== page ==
Deputy Secretary at War

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United Kingdom
Office of the Deputy Secretary at War
Coat of Arms of the United Kingdom from 1837 to 1952.png
Royal Arms as used by His Majesty's Government
War Office
StyleThe Right Honourable
(Formal prefix)
Deputy Secretary at War
SeatWestminster, London
AppointerThe British Monarch
on advice of the Prime Minister
Term lengthNo fixed term
Formation1719-1857
First holderRichard Arnold
Final holderBenjamin Hawes

The Deputy Secretary at War, was a senior War Office position first established from 1719 as a deputy to the Secretary at War. In 1857 his office was renamed the Permanent Under Secretary of State for War.[1]

History

In September 1672 payment was made for two clerks to the Secretary at War as from 29 March 1672 and this expense and the provision of a messenger to attend his office were incorporated in the Army Establishment of the following year.” This number remained constant until the beginning of the next century, but then under pressure of increasing business resulting from the War of the Spanish Succession additional clerks were appointed. Of these one or two were designated Chief Clerk later called First Clerk from these the office of Deputy Secretary at War would evolve.[2]

In 1719 the post of Deputy Secretary at War was created for the Chief Clerk Richard Arnold who held the office of Deputy Secretary-at-War from 1719 to 1746. He was replaced by Edward Lloyd he served as Deputy Secretary at War until 1755. Over the next twenty years the office was rapidly filled and then vacated. In 1775 Matthew Lewis was appointed and remained in office for the next twenty eight years, whilst holding the joint title of First Clerk at the War Office. In 1827 the office was held briefly with that of the with that of the Military Secretary to the Commander-in-Chief of the Forces until 1828.[3]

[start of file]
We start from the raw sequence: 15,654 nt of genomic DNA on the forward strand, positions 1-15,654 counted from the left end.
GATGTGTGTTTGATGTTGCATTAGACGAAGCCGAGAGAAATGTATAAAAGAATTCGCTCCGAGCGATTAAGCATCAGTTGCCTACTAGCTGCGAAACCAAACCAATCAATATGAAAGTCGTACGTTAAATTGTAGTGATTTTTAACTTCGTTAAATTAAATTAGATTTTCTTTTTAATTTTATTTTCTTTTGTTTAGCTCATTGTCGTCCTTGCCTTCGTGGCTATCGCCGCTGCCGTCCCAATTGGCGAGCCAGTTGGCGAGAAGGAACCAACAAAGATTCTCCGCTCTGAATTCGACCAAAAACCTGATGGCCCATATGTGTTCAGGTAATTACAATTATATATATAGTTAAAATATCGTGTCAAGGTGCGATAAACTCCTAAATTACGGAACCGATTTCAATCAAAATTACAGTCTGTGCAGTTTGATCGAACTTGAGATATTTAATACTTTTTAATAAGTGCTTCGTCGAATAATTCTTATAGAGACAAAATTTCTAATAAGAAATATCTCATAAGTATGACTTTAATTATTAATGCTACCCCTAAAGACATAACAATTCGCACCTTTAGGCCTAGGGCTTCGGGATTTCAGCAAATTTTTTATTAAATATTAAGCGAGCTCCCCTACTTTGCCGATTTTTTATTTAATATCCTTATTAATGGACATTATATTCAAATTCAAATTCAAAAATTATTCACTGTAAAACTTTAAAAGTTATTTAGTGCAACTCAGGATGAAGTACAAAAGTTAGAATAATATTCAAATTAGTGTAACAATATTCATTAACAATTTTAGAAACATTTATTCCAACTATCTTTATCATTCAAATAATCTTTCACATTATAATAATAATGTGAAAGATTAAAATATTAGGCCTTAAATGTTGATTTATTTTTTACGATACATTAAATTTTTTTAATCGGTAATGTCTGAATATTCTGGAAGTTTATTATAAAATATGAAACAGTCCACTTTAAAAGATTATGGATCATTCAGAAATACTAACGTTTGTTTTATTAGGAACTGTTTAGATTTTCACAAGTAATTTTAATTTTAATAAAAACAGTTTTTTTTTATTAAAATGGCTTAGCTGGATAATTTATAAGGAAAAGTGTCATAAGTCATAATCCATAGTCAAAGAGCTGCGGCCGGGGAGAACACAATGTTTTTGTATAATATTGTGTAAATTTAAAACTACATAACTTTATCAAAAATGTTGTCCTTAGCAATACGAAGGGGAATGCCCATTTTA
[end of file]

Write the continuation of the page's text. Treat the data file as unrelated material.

In 1857 the offices of Clerk of the Ordnance and Military Under Secretary of State for War were abolished, and the Deputy Secretary-at-War became Permanent Under Secretary of State for War.[4]

Office Holders

Incomplete list of holders includes:

Name Entered office Left office
Richard Arnold[5] 1719 1746
Edward Lloyd[6] 1746 1755
Anthony Chamier[7] 1772 1775
Matthew Lewis[8] 1775 1806
William Merry[9] 1810 1826
Major-General Sir Herbert Taylor[10] 1827 1827
Lawrence Sullivan[11] 1827 1839
Benjamin Hawes 1851 1857

Footnotes

  1. Roper, Dr Michael (1998). The records of the War Office and related departments, 1660-1964. London: Public Record Office. pp. 17–22. ISBN 1873162456.
  2. Roper. p. 17-22.
  3. Roper. p. 17-22.
  4. Roper, pp.97-98.
  5. Roper. p. 17-22.
  6. Roper. p. 17-22.
  7. "CHAMIER, Anthony (1725-80), of Epsom, Surr. | History of Parliament Online". www.histparl.ac.uk. The History of Parliament Trust. 1964–2019. Retrieved 21 September 2019.
  8. Roper. p. 17-22.
  9. Cook, Chris; Stevens, John (2016). British Historical Facts, 1760-1830. Berlin, Germany: Springer. p. 35. ISBN 9781137064653.
  10. "Private correspondence with Major General Sir Herbert Taylor". discovery.nationalarchives.gov.uk. Kew, London: National Archives UK. 1825–1828. Retrieved 21 September 2019.
  11. Cook and Stevenson. p.35.

Bibliography

  1. "Private correspondence with Major General Sir Herbert Taylor". discovery.nationalarchives.gov.uk. Kew, London: National Archives UK. 1825–1828. Retrieved 21 September 2019.
  2. Roper, Dr Michael (1998). The records of the War Office and related departments, 1660-1964. London: Public Record Office. ISBN 1873162456.